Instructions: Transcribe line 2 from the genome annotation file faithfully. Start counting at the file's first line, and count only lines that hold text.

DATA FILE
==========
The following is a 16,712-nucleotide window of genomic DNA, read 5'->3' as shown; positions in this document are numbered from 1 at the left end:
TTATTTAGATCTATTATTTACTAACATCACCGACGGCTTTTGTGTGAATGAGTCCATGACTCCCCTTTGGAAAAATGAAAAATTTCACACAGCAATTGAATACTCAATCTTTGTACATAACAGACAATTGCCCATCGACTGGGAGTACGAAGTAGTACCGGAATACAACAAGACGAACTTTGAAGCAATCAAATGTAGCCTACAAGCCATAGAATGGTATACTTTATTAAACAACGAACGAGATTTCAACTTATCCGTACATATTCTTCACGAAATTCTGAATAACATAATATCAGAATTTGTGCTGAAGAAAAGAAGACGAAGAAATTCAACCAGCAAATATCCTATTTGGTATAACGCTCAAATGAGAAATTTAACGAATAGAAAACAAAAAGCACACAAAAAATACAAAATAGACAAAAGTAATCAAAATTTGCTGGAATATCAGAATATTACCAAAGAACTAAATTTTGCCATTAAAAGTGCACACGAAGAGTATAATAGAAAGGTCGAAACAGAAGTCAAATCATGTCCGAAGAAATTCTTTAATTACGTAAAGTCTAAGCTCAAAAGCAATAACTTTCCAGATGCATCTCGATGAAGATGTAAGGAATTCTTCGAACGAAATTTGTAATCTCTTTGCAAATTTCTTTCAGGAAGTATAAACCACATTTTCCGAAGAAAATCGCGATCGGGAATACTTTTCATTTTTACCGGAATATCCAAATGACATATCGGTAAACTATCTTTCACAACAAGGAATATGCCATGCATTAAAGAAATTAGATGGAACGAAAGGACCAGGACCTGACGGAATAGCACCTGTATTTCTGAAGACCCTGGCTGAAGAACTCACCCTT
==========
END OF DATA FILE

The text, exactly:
TTATTTAGATCTATTATTTACTAACATCACCGACGGCTTTTGTGTGAATGAGTCCATGACTCCCCTTTGGAAAAATGAAAAATTTCACACAGCAATTGAATACTCAATCTTTGTACATAACAGACAATTGCCCATCGACTGGGAGTACGAAGTAGTACCGGAATACAACAAGACGAACTTTGAAGCAATCAAATGTAGCCTACAAGCCATAGAATGGTATACTTTATTAAACAACGAACGAGATTTCAACTTATCCGTACATATTCTTCACGAAATTCTGAATAACATAATATCAGAATTTGTGCTGAAGAAAAGAAGACGAAGAAATTCAACCAGCAAATATCCTATTTGGTATAACGCTCAAATGAGAAATTTAACGAATAGAAAACAAAAAGCACACAAAAAATACAAAATAGACAAAAGTAATCAAAATTTGCTGGAATATCAGAATATTACCAAAGAACTAAATTTTGCCATTAAAAGTGCACACGAAGAGTATAATAGAAAGGTCGAAACAGAAGTCAAATCATGTCCGAAGAAATTCTTTAATTACGTAAAGTCTAAGCTCAAAAGCAATAACTTTCCAGATGCATCTCGATGAAGATGTAAGGAATTCTTCGAACGAAATTTGTAATCTCTTTGCAAATTTCTTTCAGGAAGTATAAACCACATTTTCCGAAGAAAATCGCGATCGGGAATACTTTTCATTTTTACCGGAATATCCAAATGACATATCGGTAAACTATCTTTCACAACAAGGAATATGCCATGCATTAAAGAAATTAGATGGAACGAAAGGACCAGGACCTGACGGAATAGCACCTGTATTTCTGAAGACCCTGGCTGAAGAACTCACCCTT